- How we should think about biological individuals or agents and the roles they play in processes such as natural selection, speciation, and organismic development have become lively topics of discussion in the philosophy of biology in recent years. Individual organisms have been central to philosophical reﬂection on such processes, but they are not the only type of biological individual.
- For example, both genes and groups have been considered kinds of biological individual that function as units of selection. And some propose genomes are biological agents that code for organismal development.
- Focusing on organisms as one prominent kind of biological individual sheds substantial light on what biological individuals are. But to address broader questions about the structure of the biological world and its relation to human thought, we also need to reﬂect on biological individuals more generally.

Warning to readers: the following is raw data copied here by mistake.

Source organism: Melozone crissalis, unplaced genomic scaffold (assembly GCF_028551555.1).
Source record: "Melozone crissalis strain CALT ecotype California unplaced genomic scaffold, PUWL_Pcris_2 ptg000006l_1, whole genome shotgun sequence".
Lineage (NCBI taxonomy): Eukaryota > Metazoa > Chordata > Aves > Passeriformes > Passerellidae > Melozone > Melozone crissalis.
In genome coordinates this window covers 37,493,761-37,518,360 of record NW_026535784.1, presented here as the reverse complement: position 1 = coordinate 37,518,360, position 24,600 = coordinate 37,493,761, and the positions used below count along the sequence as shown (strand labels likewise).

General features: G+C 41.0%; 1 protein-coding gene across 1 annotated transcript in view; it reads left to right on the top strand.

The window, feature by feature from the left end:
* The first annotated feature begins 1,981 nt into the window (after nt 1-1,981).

- The Problem of Biological Individuality
- Organism-Centred Views of Biological Individuals
- Pluralism in the Face of Biological Heterogeneity?
- The Tripartite View of Organisms and Homeostatic Property Cluster Kinds
- Groups as Biological Agents: Superorganisms, Trait Groups, Species, Clades
- Genes: Shifting Views of Developmental Agency
- The Evolution of Biological Individuality
- Concluding Thoughts
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